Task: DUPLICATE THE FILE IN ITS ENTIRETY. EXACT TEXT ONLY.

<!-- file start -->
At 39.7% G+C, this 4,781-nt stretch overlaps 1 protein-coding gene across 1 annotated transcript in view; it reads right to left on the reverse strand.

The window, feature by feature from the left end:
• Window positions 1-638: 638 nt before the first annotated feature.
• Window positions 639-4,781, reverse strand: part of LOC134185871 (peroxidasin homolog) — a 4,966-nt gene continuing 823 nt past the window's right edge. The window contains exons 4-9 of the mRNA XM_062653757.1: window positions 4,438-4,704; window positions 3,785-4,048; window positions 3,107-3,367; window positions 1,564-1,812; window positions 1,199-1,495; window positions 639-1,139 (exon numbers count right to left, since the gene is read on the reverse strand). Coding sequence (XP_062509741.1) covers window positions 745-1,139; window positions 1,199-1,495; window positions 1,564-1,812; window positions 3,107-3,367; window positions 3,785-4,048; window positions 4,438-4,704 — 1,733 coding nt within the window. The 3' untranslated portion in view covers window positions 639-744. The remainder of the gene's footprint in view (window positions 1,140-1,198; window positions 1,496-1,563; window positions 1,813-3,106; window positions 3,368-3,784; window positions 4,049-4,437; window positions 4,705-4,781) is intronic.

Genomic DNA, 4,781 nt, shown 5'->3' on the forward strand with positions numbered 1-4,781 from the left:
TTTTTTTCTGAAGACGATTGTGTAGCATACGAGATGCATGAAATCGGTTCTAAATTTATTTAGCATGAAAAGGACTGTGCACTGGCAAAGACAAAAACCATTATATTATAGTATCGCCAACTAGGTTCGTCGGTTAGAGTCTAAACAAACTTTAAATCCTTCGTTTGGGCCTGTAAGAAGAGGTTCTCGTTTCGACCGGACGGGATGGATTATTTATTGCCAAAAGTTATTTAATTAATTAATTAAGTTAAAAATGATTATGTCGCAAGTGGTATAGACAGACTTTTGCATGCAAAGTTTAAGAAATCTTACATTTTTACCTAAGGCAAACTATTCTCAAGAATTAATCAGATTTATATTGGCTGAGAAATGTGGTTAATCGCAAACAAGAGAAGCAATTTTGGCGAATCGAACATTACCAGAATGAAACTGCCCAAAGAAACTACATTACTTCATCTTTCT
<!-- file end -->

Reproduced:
At 39.7% G+C, this 4,781-nt stretch overlaps 1 protein-coding gene across 1 annotated transcript in view; it reads right to left on the reverse strand.

The window, feature by feature from the left end:
• Window positions 1-638: 638 nt before the first annotated feature.
• Window positions 639-4,781, reverse strand: part of LOC134185871 (peroxidasin homolog) — a 4,966-nt gene continuing 823 nt past the window's right edge. The window contains exons 4-9 of the mRNA XM_062653757.1: window positions 4,438-4,704; window positions 3,785-4,048; window positions 3,107-3,367; window positions 1,564-1,812; window positions 1,199-1,495; window positions 639-1,139 (exon numbers count right to left, since the gene is read on the reverse strand). Coding sequence (XP_062509741.1) covers window positions 745-1,139; window positions 1,199-1,495; window positions 1,564-1,812; window positions 3,107-3,367; window positions 3,785-4,048; window positions 4,438-4,704 — 1,733 coding nt within the window. The 3' untranslated portion in view covers window positions 639-744. The remainder of the gene's footprint in view (window positions 1,140-1,198; window positions 1,496-1,563; window positions 1,813-3,106; window positions 3,368-3,784; window positions 4,049-4,437; window positions 4,705-4,781) is intronic.

Genomic DNA, 4,781 nt, shown 5'->3' on the forward strand with positions numbered 1-4,781 from the left:
TTTTTTTCTGAAGACGATTGTGTAGCATACGAGATGCATGAAATCGGTTCTAAATTTATTTAGCATGAAAAGGACTGTGCACTGGCAAAGACAAAAACCATTATATTATAGTATCGCCAACTAGGTTCGTCGGTTAGAGTCTAAACAAACTTTAAATCCTTCGTTTGGGCCTGTAAGAAGAGGTTCTCGTTTCGACCGGACGGGATGGATTATTTATTGCCAAAAGTTATTTAATTAATTAATTAAGTTAAAAATGATTATGTCGCAAGTGGTATAGACAGACTTTTGCATGCAAAGTTTAAGAAATCTTACATTTTTACCTAAGGCAAACTATTCTCAAGAATTAATCAGATTTATATTGGCTGAGAAATGTGGTTAATCGCAAACAAGAGAAGCAATTTTGGCGAATCGAACATTACCAGAATGAAACTGCCCAAAGAAACTACATTACTTCATCTTTCT